On my first day at Eversheds Sutherland, an international corporate law firm, I had no idea what to expect. What could I do, I wondered, as a 20-year-old intern from the U.S. with no knowledge of the Italian legal system?
On the bus ride over, the fear of being unliked or worse, ignored, certainly festered over the excitement of my new life in Rome for the next four months. As I climbed the big staircase up to two luxury glass doors, I realized I was early…very early! I eventually learned that Italians truly like to take their time, something I came to admire about the city in general. Annarita, one of the secretaries, guided me across the gorgeous office space into a conference room adorned with a ceiling painting (can’t get any more Roman than that!). Soon after, I was greeted by Lisa, dressed in a cool-girl monochrome creme outfit, who I would soon find to be one of the most genuine and kindest people I met abroad.
While I chatted with Lisa, my nerves immediately settled. She led me across the tiny hallways and into the break room for a mid-morning coffee break. Before I knew it, four other young women—Maria, Francesca, Valeria, and Elvira—entered the room, smiling and grinning…at me! After quizzing me on which size of “coffee” I wanted, I knew a budding friendship was emerging. They called me “little sister” and immediately shared some office gossip.
After about a week, I got into a rhythm, not to mention my rotating set of “fancy clothes,” which left me feeling confident strolling into the office. I didn’t need my navigation apps or my stack of paper bus tickets anymore—I had an actual metro card. My day-to-day routine at the office, however, wasn’t as exciting. Most days, I’d sit at my desk, reading and taking notes in EU and corporate law textbooks which I’d eventually learn was my trademark around the office. Still, people would stop to chat about my time abroad, or their favorite places in America (which was, overwhelmingly, Las Vegas). When October arrived, I ventured out with my new Italian friends, who invited me to play padel—which is very similar to pickleball—and join them at aperitivo—happy hour, which was more like 8 p.m.—after work. I also tried to show them my gratitude and culture. Coming from Hawaii, I asked my parents to bring boxes of chocolate macadamia nuts when they visited Rome. As each day of my internship passed, people continued stopping by to say “hi” and introduce themselves. I became a part of Eversheds, just as they all became a large part of me and my experience.
One of my fondest memories of my time abroad was the final day of my internship. As the sun set, I neared the end of my second textbook and kept an eye on the clock to say my final goodbyes and pass out my farewell cards to my new friends. But, something felt off. People were quickly walking back and forth in the hallway next to my desk and, before I knew it, I was the last person in the office. I didn’t think anything of it until Lisa suddenly emerged with a shy smile, acting strangely and looming around my desk. She asked me, “Leila, do you want to take a break?” Of course, I said yes. As we walked down the short, narrow hallways, I noticed Lisa kept turning around to check if I was still behind her, and then, BAM! “SURPRISE!”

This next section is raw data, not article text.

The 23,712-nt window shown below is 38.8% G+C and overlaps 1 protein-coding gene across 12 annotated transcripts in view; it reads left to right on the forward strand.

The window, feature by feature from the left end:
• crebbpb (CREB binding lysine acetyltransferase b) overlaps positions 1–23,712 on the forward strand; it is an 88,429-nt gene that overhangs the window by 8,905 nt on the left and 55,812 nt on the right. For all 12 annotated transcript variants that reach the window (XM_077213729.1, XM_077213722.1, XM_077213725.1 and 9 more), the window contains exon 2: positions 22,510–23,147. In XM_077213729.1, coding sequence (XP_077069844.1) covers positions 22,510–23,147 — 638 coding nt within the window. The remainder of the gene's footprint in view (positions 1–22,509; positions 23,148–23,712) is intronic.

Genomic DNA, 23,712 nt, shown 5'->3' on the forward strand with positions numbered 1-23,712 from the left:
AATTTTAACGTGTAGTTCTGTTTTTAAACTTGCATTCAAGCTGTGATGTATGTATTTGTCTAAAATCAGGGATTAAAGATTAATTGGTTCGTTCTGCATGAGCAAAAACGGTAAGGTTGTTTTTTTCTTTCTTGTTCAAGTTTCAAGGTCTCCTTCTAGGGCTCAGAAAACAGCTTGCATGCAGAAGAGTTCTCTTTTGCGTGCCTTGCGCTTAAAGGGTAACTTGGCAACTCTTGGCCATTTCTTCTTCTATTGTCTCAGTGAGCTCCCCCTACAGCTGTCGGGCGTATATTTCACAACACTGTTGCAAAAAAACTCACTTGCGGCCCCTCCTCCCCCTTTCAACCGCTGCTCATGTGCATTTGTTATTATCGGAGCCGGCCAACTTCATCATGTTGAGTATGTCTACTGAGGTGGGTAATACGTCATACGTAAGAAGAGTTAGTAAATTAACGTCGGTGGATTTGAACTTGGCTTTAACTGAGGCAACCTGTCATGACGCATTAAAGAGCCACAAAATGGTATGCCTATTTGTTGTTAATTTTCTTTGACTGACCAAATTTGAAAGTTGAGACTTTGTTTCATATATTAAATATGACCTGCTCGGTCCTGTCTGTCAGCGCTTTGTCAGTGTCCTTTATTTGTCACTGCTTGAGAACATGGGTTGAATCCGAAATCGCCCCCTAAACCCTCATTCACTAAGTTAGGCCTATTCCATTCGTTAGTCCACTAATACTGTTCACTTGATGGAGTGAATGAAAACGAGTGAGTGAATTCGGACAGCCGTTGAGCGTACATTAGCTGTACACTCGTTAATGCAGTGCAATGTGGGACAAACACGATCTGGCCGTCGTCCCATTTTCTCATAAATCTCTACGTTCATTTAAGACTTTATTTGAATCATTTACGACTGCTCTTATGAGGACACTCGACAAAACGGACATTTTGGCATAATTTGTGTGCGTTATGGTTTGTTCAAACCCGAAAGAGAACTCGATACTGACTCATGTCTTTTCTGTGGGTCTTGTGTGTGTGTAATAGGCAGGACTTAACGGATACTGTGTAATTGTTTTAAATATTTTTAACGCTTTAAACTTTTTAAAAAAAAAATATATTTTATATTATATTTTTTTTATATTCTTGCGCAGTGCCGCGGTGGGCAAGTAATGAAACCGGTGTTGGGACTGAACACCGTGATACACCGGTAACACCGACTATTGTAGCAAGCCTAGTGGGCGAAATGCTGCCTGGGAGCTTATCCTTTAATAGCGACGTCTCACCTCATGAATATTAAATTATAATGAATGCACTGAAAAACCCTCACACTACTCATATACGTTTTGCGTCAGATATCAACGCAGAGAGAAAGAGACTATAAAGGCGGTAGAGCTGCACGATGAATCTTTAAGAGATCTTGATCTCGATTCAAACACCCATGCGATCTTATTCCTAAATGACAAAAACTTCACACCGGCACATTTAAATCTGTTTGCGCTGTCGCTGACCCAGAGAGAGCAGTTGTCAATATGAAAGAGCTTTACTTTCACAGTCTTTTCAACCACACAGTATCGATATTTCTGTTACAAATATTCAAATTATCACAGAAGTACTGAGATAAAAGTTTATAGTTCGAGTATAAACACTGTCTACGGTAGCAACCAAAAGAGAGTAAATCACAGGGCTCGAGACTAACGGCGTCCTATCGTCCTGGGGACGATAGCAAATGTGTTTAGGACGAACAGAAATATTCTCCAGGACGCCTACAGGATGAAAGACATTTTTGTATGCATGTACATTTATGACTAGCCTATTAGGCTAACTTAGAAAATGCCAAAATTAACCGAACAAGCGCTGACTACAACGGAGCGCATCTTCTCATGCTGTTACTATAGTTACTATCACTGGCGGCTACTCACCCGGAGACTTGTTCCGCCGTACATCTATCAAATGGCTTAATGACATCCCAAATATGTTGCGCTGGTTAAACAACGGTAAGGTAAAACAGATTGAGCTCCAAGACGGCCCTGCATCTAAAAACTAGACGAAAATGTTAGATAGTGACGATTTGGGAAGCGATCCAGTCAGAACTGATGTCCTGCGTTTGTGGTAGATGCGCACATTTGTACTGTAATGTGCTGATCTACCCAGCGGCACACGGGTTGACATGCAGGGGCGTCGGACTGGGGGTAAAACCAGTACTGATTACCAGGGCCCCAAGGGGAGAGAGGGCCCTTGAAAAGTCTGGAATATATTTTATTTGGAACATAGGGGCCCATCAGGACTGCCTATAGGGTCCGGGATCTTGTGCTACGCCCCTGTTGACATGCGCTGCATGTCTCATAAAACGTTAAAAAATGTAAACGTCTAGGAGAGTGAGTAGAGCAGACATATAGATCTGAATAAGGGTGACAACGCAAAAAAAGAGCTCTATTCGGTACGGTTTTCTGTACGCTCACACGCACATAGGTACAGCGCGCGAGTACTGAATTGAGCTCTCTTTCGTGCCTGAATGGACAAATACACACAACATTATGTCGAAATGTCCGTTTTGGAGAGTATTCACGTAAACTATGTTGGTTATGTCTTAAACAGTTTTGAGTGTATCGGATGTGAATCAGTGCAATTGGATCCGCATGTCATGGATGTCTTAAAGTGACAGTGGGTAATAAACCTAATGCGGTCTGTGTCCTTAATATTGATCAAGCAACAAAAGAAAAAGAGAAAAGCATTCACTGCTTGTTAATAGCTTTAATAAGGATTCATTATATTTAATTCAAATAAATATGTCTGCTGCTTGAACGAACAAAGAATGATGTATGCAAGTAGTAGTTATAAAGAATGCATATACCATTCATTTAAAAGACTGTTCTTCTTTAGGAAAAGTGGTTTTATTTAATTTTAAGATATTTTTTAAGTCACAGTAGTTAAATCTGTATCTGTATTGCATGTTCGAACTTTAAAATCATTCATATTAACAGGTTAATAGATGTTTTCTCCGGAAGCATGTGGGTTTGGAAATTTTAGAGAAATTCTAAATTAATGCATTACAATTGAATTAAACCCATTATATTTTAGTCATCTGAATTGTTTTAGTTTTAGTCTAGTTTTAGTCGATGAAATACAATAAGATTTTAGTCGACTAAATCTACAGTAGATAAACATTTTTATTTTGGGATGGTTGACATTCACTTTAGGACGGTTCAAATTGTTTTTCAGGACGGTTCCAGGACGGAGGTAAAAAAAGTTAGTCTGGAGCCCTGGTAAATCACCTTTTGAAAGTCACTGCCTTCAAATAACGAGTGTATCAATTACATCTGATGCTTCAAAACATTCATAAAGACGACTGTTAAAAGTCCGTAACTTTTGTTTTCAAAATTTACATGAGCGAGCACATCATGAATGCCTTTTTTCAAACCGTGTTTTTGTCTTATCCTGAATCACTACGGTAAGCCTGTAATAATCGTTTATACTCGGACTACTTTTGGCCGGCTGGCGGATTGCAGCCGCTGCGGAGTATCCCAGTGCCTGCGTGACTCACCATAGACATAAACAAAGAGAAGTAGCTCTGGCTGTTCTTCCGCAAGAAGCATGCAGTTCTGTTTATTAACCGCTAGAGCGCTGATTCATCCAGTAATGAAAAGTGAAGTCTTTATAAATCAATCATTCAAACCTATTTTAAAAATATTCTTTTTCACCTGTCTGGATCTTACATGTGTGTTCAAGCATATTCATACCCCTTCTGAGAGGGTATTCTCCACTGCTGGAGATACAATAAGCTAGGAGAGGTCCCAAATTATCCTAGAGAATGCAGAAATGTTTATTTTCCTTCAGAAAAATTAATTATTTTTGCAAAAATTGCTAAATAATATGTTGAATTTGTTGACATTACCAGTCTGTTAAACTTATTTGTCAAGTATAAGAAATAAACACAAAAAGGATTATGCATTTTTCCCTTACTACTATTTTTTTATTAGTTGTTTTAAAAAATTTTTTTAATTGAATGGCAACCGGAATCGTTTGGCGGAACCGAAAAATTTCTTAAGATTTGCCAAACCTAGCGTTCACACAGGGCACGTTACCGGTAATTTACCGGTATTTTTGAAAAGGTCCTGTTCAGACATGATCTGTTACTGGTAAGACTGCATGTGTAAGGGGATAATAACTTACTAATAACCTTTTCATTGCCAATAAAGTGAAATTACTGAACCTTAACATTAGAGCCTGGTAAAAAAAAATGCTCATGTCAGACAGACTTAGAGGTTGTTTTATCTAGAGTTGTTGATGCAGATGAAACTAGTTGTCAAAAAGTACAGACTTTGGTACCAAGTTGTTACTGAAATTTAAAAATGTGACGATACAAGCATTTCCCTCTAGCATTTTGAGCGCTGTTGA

Everyone I knew from the office was in that Roman-painting-adorned conference room, with a big bottle of champagne and a huge pandoro (an Italian Christmas sweetbread cake). I was on the verge of tears! I thought they all had a conference meeting! The last thing I’d ever expect from an internship would be a going away party for someone who sat quietly, reading textbooks. I couldn’t believe it—these people, current and future lawyers—were my friends. That night, it felt bittersweet as I left the office, but mostly I had an immense sense of gratitude and privilege. This was it, I thought, this was the best night of my short Roman life.
The next morning, as I sipped on my espresso and ate the leftover pandoro they all insisted I take home, I felt fulfilled. Going to Eversheds Sutherland had given me a sense of purpose in the city, not because what I was doing there was extraordinary (quite the contrary), but because it reminded me that beyond the walls of the IES academic center and the gorgeous red roofs at Oxy, was a world of friendships waiting to be made and invitations waiting to be accepted. To me, it didn’t matter that I was reading legal textbooks most days of my internship. What was most meaningful were the connections I made, the people I met, and the lessons they taught me about welcoming strangers into places that feel completely different from home.